Published online by Cambridge University Press: 03 May 2010
A year before Rose was admitted, Alice (the heart transplant social worker and a clinical ethics consultant) and her team invited Denise (chief of the ethics consultation service and an organizational ethics consultant) to explore the ethical dimensions of a new treatment called destination therapy (DT). The Randomized Evaluation of Mechanical Assistance for Treatment of Congestive Heart Failure (REMATCH) study showed that an LVAD (left ventricular assist device, which is surgically implanted to do the work of a poorly functioning left ventrical) can prolong life and decrease morbidity for patients with advanced cardiac disease who are not candidates for transplant. For this group, the LVAD is “destination” rather than “bridge” therapy. The target population was the estimated 10% of heart failure patients older than 65 with refractory end-stage heart failure, not young patients like Rose. By the time Rose was admitted, the heart transplant team, Alice, and Denise had worked together for months and had drafted ethics guidelines. Unfortunately, these did not help Rose at all.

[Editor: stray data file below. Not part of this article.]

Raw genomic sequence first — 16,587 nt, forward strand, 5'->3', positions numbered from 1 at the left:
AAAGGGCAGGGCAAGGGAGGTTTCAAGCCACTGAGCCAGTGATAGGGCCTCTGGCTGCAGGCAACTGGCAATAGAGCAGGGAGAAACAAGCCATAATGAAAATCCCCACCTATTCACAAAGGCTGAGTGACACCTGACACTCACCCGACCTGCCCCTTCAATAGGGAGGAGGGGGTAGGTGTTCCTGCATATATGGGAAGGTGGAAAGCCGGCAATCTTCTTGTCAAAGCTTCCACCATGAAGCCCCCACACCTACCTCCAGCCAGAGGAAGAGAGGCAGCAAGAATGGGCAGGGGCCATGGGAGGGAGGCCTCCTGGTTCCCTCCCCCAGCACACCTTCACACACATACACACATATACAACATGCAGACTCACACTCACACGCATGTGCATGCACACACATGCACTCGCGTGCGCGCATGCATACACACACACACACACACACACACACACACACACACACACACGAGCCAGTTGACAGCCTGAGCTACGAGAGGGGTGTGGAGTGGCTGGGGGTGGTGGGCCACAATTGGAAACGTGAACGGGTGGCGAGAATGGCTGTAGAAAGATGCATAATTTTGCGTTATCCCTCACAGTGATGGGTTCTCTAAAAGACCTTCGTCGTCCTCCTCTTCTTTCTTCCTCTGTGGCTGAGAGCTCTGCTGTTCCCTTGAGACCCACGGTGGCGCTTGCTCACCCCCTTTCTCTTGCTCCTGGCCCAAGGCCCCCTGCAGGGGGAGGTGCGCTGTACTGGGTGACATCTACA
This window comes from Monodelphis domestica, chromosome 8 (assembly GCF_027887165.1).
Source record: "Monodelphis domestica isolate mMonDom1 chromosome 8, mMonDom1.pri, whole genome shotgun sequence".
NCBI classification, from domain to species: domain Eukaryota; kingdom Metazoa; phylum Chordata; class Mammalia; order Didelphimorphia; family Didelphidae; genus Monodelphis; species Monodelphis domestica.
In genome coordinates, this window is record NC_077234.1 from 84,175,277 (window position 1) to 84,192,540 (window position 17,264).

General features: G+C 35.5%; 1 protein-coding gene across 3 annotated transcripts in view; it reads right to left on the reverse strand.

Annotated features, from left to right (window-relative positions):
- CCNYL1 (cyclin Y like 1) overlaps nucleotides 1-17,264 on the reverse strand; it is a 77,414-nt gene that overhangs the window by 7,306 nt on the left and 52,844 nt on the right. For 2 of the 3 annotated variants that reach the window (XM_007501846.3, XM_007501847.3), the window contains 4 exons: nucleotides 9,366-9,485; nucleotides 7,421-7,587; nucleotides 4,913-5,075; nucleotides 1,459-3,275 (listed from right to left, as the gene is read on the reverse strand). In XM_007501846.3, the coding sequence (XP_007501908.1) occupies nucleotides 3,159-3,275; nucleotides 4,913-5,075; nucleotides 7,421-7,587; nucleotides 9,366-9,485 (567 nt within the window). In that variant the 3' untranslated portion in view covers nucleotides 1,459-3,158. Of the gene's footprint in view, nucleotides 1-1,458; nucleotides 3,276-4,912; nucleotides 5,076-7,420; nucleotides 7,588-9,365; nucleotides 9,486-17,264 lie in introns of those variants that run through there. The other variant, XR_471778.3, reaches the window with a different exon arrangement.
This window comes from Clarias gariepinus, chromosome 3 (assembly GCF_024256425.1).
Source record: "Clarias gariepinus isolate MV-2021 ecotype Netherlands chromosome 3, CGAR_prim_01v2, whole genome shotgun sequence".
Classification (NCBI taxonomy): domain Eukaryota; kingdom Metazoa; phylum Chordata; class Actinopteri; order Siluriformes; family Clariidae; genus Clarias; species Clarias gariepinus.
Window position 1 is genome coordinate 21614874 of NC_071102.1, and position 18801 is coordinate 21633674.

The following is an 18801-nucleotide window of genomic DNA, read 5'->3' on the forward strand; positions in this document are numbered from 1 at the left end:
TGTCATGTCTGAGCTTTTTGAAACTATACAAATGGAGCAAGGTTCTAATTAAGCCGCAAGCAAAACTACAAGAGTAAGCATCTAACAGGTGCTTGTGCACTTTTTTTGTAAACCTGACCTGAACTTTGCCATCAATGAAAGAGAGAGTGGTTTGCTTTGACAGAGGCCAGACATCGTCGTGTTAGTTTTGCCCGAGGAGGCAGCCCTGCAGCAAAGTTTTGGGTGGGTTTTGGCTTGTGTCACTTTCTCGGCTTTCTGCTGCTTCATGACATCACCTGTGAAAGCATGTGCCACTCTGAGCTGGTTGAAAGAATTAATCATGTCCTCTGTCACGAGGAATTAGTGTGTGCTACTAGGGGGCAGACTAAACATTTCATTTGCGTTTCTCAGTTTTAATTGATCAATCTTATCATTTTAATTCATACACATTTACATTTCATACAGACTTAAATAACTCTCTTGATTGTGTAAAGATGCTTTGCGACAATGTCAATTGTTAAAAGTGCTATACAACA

Rose was a woman in her late 20s with severe cardiomyopathy and very poor cardiac function (ejection fraction <10%). She was admitted to the hospital to receive treatment for congestive heart failure symptoms, including shortness of breath, nausea, vomiting, and general malaise. Because she was so acutely ill, she received an expedited transplant workup that revealed no major medical contraindications but highlighted several psychosocial “red flags” that included a history of substance abuse, previous nonadherence to medical regimen, and lack of insurance and stable social support. Rose frequently missed clinic appointments and did not always take her medicines as prescribed.